There is so much happening here that the city has not enabled. It’s happened on the backs of people who, for whatever absolutely insane reason, give so much of a shit that they’ll do it on their own. Things that I’m used to cities contributing to or running themselves are totally outsourced. The CDCs are responsible for essential functions of government! Cuyahoga County Arts & Culture is a county program. UHBikes’ operations contract is with Cuyahoga County, which paid for the equipment with federal dollars from NOACA, and we have a title sponsorship; it’s a public-private partnership. The Public Square redesign was pushed forward by the Group Plan Commission and massively funded by the foundations. The RNC committee was pushed by Destination Cleveland, etc., and the new construction for it was county-funded. If you want property data, you probably use NEOCANDO—which lives at Case Western Reserve University. The city planning department is partnering on the Midway now, but the idea was dreamed up, and the plan mostly executed, by a group of bike advocates. I mean, Jesus, the Cavs win, which collectively raised the energy here in a completely bonkers way, can be attributed to LeBron and Dan Gilbert.  This is insane. This is insane. Anything that you might say that Cleveland is “working on” is conducted largely by groups and funders who are definitely not the city. Cleveland kicks in funding here and there (it contributed $30,000 to UHBikes, and I am grateful), but it definitely doesn’t take the lead.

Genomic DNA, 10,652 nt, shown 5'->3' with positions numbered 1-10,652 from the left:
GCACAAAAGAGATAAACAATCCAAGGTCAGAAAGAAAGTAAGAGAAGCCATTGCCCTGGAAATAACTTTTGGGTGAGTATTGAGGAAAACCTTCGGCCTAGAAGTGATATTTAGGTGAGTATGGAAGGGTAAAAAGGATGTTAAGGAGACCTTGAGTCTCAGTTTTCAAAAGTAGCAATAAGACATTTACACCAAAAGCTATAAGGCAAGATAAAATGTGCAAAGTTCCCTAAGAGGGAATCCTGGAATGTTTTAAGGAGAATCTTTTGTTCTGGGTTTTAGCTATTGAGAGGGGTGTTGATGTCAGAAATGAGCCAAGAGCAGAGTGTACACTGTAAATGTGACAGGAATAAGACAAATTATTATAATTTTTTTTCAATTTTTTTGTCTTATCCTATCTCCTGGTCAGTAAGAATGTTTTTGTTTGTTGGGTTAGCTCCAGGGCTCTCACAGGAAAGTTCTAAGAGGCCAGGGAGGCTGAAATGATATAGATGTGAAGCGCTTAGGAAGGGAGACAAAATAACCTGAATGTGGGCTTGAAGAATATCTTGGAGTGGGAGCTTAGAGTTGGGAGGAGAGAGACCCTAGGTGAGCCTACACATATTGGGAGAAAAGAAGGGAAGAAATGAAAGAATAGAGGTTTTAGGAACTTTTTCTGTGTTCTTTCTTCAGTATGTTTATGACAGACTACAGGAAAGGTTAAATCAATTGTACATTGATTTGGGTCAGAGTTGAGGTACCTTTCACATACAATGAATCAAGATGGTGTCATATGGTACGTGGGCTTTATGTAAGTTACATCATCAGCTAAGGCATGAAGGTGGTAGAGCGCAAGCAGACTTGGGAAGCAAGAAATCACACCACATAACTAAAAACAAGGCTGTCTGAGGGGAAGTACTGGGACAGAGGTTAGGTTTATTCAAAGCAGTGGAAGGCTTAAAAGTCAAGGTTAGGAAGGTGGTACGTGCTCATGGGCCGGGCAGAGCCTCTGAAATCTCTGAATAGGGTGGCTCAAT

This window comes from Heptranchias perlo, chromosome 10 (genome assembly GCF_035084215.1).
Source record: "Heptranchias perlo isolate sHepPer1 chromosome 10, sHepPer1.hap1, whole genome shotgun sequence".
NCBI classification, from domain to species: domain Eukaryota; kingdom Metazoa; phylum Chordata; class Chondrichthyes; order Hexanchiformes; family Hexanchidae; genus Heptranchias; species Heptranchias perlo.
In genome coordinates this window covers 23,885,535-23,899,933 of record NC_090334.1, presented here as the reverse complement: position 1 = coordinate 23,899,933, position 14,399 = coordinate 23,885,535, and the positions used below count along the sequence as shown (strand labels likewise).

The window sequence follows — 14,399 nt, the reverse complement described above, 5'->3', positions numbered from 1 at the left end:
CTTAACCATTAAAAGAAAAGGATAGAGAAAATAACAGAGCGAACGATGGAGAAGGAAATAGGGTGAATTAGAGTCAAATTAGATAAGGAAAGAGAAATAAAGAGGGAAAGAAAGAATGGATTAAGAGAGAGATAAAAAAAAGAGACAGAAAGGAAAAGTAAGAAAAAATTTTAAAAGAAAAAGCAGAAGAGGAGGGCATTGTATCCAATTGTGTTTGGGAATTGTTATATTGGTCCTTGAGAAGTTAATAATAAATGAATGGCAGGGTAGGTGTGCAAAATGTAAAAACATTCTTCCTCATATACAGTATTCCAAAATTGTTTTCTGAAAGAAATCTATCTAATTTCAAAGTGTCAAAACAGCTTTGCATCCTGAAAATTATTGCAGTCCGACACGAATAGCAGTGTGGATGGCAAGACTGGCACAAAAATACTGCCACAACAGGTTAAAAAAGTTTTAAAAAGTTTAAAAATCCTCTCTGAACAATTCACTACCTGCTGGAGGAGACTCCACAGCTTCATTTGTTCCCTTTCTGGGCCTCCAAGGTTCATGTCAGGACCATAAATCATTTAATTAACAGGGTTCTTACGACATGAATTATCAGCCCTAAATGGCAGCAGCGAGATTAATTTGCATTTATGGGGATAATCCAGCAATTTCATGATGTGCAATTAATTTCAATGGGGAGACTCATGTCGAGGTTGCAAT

I mean, people were like, “Alex, you are crazy,” when I said I wanted the city—not the councilmembers, with their casino funding, or whatever—to pay for a bikeshare expansion and that I wanted it in the capital budget. This is not crazy. It’s crazy in Cleveland, but it’s not crazy, objectively. I run a citywide system that crosses ward boundaries, and its success is highly dependent on how accessible and dense it is to riders. Cleveland doesn’t really have citywide systems that cross ward boundaries (CMSD is its own thing), and something like bikeshare (as much as I’d like it to be a real transportation option, it won’t be until there’s more of it) is seen as something that councilmembers should pay for have in their ward because their constituents might like it. But that’s an awful way to fund a bikeshare system. It’s a network, not an amenity that generates activity or economic development in isolation.